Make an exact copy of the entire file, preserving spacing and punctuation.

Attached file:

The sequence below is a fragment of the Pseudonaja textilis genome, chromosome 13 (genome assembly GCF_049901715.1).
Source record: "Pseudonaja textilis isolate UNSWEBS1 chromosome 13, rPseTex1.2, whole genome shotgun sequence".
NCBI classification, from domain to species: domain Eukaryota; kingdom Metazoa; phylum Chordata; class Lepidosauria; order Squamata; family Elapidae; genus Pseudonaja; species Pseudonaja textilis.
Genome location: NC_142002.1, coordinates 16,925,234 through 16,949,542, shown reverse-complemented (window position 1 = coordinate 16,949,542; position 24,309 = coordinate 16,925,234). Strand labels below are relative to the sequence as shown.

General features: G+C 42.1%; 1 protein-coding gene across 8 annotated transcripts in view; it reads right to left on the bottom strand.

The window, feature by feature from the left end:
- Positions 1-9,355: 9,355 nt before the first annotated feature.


The sequence below is a fragment of the Pseudonaja textilis genome, chromosome 13 (genome assembly GCF_049901715.1).
Source record: "Pseudonaja textilis isolate UNSWEBS1 chromosome 13, rPseTex1.2, whole genome shotgun sequence".
NCBI classification, from domain to species: domain Eukaryota; kingdom Metazoa; phylum Chordata; class Lepidosauria; order Squamata; family Elapidae; genus Pseudonaja; species Pseudonaja textilis.
Genome location: NC_142002.1, coordinates 16,925,234 through 16,949,542, shown reverse-complemented (window position 1 = coordinate 16,949,542; position 24,309 = coordinate 16,925,234). Strand labels below are relative to the sequence as shown.

General features: G+C 42.1%; 1 protein-coding gene across 8 annotated transcripts in view; it reads right to left on the bottom strand.

The window, feature by feature from the left end:
- Positions 1-9,355: 9,355 nt before the first annotated feature.